In JMIR mental health ; h5-index 0.0
BACKGROUND : New technologies are set to profoundly change the way we understand and manage psychiatric disorders, including obsessive-compulsive disorder (OCD). Developments in imaging and biomarkers, along with medical informatics, may well allow for better assessments and interventions in the future. Recent advances in the concept of digital phenotype, which involves using computerized measurement tools to capture the characteristics of a given psychiatric disorder, is one paradigmatic example.
OBJECTIVE : The impact of new technologies on health professionals' practice in OCD care remains to be determined. Recent developments could disrupt not just their clinical practices, but also their beliefs, ethics, and representations, even going so far as to question their professional culture. This study aimed to conduct an extensive review of new technologies in OCD.
METHODS : We conducted the review by looking for titles in the PubMed database up to December 2017 that contained the following terms: [Obsessive] AND [Smartphone] OR [phone] OR [Internet] OR [Device] OR [Wearable] OR [Mobile] OR [Machine learning] OR [Artificial] OR [Biofeedback] OR [Neurofeedback] OR [Momentary] OR [Computerized] OR [Heart rate variability] OR [actigraphy] OR [actimetry] OR [digital] OR [virtual reality] OR [Tele] OR [video].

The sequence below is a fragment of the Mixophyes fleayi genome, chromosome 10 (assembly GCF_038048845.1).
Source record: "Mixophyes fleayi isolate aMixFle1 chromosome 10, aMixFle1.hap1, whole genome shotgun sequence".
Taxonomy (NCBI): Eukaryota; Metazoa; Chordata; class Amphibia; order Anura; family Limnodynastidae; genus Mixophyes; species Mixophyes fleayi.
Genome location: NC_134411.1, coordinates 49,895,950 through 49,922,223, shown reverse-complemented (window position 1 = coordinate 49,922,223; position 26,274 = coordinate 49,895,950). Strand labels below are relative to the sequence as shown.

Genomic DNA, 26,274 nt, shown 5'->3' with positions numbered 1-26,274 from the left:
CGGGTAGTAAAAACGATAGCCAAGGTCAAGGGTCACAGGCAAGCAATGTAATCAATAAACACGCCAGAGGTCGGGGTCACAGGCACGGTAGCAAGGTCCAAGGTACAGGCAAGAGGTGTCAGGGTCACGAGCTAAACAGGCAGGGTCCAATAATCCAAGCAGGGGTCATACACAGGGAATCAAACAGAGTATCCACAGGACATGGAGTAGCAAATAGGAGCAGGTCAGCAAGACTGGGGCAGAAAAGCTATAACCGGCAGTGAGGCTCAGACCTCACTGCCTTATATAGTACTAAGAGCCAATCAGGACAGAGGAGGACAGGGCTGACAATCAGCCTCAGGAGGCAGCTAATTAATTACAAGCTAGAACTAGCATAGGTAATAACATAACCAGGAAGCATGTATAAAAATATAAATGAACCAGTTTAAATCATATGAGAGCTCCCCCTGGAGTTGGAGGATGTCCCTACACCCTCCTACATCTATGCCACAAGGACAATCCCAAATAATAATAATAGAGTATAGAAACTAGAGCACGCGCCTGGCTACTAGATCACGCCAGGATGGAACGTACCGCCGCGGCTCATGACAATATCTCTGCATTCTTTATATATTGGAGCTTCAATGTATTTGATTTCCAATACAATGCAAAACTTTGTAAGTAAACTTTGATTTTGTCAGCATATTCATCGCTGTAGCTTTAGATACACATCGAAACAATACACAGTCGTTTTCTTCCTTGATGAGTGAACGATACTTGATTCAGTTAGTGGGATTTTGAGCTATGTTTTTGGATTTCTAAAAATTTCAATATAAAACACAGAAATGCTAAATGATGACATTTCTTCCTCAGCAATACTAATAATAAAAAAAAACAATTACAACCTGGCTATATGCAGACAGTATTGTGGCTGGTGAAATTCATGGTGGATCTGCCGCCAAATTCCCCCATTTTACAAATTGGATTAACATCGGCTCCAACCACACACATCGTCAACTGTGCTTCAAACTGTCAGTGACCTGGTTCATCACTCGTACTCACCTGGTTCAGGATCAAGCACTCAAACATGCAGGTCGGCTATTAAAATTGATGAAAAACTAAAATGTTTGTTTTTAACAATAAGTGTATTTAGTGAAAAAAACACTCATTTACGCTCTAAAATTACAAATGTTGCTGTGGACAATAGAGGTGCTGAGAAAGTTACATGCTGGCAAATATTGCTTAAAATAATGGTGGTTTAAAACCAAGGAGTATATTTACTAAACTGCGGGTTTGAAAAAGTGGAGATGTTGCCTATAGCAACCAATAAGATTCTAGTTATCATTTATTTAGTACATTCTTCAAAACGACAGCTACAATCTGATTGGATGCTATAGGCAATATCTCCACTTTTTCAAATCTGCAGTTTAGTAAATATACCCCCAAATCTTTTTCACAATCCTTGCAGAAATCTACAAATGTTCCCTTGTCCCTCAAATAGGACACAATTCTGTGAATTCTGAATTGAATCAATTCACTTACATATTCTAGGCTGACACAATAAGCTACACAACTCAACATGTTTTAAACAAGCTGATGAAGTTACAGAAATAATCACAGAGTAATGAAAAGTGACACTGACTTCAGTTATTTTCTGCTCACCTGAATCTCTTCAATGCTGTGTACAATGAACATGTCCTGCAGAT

RESULTS : We analyzed 364 articles, of which 62 were included. Our review was divided into 3 parts: prediction, assessment (including diagnosis, screening, and monitoring), and intervention.
CONCLUSIONS : The review showed that the place of connected objects, machine learning, and remote monitoring has yet to be defined in OCD. Smartphone assessment apps and the Web Screening Questionnaire demonstrated good sensitivity and adequate specificity for detecting OCD symptoms when compared with a full-length structured clinical interview. The ecological momentary assessment procedure may also represent a worthy addition to the current suite of assessment tools. In the field of intervention, CBT supported by smartphone, internet, or computer may not be more effective than that delivered by a qualified practitioner, but it is easy to use, well accepted by patients, reproducible, and cost-effective. Finally, new technologies are enabling the development of new therapies, including biofeedback and virtual reality, which focus on the learning of coping skills. For them to be used, these tools must be properly explained and tailored to individual physician and patient profiles.
Ferreri Florian, Bourla Alexis, Peretti Charles-Siegfried, Segawa Tomoyuki, Jaafari Nemat, Mouchabac Stéphane
biofeedback, digital biomarkers, digital phenotyping, ecological momentary assessment, machine learning, mobile health, obsessive-compulsive disorder, virtual reality